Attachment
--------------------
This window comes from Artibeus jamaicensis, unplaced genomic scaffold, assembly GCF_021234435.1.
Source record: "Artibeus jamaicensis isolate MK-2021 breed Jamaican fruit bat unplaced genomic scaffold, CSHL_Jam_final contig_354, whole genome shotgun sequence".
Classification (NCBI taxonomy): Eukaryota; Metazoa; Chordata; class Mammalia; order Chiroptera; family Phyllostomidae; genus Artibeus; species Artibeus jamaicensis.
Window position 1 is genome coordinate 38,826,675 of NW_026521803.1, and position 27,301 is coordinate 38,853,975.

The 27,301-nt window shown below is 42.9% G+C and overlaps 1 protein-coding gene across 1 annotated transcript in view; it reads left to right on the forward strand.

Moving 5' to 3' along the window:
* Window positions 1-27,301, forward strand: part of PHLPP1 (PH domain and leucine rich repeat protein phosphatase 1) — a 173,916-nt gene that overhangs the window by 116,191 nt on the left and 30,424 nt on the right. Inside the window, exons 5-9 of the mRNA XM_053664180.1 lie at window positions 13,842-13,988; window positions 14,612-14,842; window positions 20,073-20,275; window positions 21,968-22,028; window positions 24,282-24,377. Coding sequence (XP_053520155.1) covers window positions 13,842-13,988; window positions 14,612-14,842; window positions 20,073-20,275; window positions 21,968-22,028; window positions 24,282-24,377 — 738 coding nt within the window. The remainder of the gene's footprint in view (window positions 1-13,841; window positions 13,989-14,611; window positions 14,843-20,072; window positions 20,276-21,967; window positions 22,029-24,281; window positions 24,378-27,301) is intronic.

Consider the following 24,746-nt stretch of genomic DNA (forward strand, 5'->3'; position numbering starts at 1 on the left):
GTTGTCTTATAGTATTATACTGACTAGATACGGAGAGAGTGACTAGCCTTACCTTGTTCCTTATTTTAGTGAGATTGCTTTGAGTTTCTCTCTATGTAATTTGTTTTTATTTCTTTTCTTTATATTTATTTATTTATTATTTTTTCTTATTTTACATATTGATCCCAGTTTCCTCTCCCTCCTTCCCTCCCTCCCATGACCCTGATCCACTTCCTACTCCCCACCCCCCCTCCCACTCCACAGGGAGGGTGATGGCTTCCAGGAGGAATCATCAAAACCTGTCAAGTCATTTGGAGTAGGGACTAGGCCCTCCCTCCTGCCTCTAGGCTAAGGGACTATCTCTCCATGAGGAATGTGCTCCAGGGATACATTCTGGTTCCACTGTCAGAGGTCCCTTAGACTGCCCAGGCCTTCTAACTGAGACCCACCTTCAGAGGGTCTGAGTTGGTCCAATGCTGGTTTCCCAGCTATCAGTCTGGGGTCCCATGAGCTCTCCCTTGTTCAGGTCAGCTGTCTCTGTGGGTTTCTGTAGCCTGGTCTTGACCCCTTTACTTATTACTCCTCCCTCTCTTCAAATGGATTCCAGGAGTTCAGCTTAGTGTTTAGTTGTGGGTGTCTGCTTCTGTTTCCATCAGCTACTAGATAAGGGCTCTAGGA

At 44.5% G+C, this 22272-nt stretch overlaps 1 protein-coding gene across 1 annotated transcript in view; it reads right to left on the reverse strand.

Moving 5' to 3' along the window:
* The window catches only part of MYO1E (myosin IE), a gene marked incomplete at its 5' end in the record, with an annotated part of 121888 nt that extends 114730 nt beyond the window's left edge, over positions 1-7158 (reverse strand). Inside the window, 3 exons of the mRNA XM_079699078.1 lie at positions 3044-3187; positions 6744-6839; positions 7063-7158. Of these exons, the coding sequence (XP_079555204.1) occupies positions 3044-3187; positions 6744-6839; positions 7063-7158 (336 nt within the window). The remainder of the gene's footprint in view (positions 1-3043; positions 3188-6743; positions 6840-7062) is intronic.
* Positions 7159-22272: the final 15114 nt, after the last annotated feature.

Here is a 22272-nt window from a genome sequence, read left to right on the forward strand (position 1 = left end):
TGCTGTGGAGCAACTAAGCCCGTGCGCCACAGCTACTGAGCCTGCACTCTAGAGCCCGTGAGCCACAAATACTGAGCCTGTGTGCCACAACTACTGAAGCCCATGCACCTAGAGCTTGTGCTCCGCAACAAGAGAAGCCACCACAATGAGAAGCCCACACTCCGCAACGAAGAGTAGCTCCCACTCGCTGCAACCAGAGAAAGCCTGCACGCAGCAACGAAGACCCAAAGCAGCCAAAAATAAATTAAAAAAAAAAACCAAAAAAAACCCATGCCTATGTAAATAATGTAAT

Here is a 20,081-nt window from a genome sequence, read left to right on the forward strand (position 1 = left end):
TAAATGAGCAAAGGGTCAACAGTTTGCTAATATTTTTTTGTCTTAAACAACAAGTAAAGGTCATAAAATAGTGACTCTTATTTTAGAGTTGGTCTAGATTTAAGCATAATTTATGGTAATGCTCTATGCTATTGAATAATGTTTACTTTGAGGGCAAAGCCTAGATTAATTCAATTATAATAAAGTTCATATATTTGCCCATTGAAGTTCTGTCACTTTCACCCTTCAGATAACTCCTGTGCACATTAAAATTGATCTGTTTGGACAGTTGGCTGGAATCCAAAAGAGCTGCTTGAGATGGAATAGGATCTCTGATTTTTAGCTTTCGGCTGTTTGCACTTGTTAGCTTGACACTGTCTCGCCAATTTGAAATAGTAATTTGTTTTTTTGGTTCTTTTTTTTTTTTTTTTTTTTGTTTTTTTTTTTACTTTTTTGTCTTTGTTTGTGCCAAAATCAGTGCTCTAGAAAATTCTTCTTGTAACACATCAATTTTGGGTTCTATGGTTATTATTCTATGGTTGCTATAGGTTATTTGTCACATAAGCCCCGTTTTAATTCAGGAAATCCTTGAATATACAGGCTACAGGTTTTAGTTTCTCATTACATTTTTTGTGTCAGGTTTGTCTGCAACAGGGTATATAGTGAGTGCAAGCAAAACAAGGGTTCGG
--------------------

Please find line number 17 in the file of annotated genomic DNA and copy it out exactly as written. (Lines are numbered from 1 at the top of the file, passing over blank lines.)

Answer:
TAAATGAGCAAAGGGTCAACAGTTTGCTAATATTTTTTTGTCTTAAACAACAAGTAAAGGTCATAAAATAGTGACTCTTATTTTAGAGTTGGTCTAGATTTAAGCATAATTTATGGTAATGCTCTATGCTATTGAATAATGTTTACTTTGAGGGCAAAGCCTAGATTAATTCAATTATAATAAAGTTCATATATTTGCCCATTGAAGTTCTGTCACTTTCACCCTTCAGATAACTCCTGTGCACATTAAAATTGATCTGTTTGGACAGTTGGCTGGAATCCAAAAGAGCTGCTTGAGATGGAATAGGATCTCTGATTTTTAGCTTTCGGCTGTTTGCACTTGTTAGCTTGACACTGTCTCGCCAATTTGAAATAGTAATTTGTTTTTTTGGTTCTTTTTTTTTTTTTTTTTTTTGTTTTTTTTTTTACTTTTTTGTCTTTGTTTGTGCCAAAATCAGTGCTCTAGAAAATTCTTCTTGTAACACATCAATTTTGGGTTCTATGGTTATTATTCTATGGTTGCTATAGGTTATTTGTCACATAAGCCCCGTTTTAATTCAGGAAATCCTTGAATATACAGGCTACAGGTTTTAGTTTCTCATTACATTTTTTGTGTCAGGTTTGTCTGCAACAGGGTATATAGTGAGTGCAAGCAAAACAAGGGTTCGG